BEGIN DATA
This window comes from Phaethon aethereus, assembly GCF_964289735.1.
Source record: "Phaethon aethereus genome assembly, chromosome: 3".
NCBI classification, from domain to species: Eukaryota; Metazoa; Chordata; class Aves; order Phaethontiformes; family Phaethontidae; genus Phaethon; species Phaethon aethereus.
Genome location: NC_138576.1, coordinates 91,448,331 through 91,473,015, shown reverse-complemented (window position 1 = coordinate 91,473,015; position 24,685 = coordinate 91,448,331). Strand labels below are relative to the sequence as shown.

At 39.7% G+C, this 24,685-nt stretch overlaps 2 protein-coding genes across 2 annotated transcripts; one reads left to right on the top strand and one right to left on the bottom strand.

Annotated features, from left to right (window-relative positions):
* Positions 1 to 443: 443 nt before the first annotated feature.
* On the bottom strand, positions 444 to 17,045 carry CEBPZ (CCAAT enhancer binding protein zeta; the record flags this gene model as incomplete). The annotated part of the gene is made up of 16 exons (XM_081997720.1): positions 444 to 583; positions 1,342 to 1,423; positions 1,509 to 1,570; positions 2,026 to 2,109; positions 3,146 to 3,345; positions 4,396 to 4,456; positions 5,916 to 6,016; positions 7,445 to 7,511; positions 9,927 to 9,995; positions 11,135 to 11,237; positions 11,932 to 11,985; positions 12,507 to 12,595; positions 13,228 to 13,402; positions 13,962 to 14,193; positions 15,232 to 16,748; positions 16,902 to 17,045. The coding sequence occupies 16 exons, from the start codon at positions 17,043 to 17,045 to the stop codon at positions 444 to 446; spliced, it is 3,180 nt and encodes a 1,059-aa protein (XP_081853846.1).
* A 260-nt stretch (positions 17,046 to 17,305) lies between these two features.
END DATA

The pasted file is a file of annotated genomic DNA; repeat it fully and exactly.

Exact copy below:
This window comes from Phaethon aethereus, assembly GCF_964289735.1.
Source record: "Phaethon aethereus genome assembly, chromosome: 3".
NCBI classification, from domain to species: Eukaryota; Metazoa; Chordata; class Aves; order Phaethontiformes; family Phaethontidae; genus Phaethon; species Phaethon aethereus.
Genome location: NC_138576.1, coordinates 91,448,331 through 91,473,015, shown reverse-complemented (window position 1 = coordinate 91,473,015; position 24,685 = coordinate 91,448,331). Strand labels below are relative to the sequence as shown.

At 39.7% G+C, this 24,685-nt stretch overlaps 2 protein-coding genes across 2 annotated transcripts; one reads left to right on the top strand and one right to left on the bottom strand.

Annotated features, from left to right (window-relative positions):
* Positions 1 to 443: 443 nt before the first annotated feature.
* On the bottom strand, positions 444 to 17,045 carry CEBPZ (CCAAT enhancer binding protein zeta; the record flags this gene model as incomplete). The annotated part of the gene is made up of 16 exons (XM_081997720.1): positions 444 to 583; positions 1,342 to 1,423; positions 1,509 to 1,570; positions 2,026 to 2,109; positions 3,146 to 3,345; positions 4,396 to 4,456; positions 5,916 to 6,016; positions 7,445 to 7,511; positions 9,927 to 9,995; positions 11,135 to 11,237; positions 11,932 to 11,985; positions 12,507 to 12,595; positions 13,228 to 13,402; positions 13,962 to 14,193; positions 15,232 to 16,748; positions 16,902 to 17,045. The coding sequence occupies 16 exons, from the start codon at positions 17,043 to 17,045 to the stop codon at positions 444 to 446; spliced, it is 3,180 nt and encodes a 1,059-aa protein (XP_081853846.1).
* A 260-nt stretch (positions 17,046 to 17,305) lies between these two features.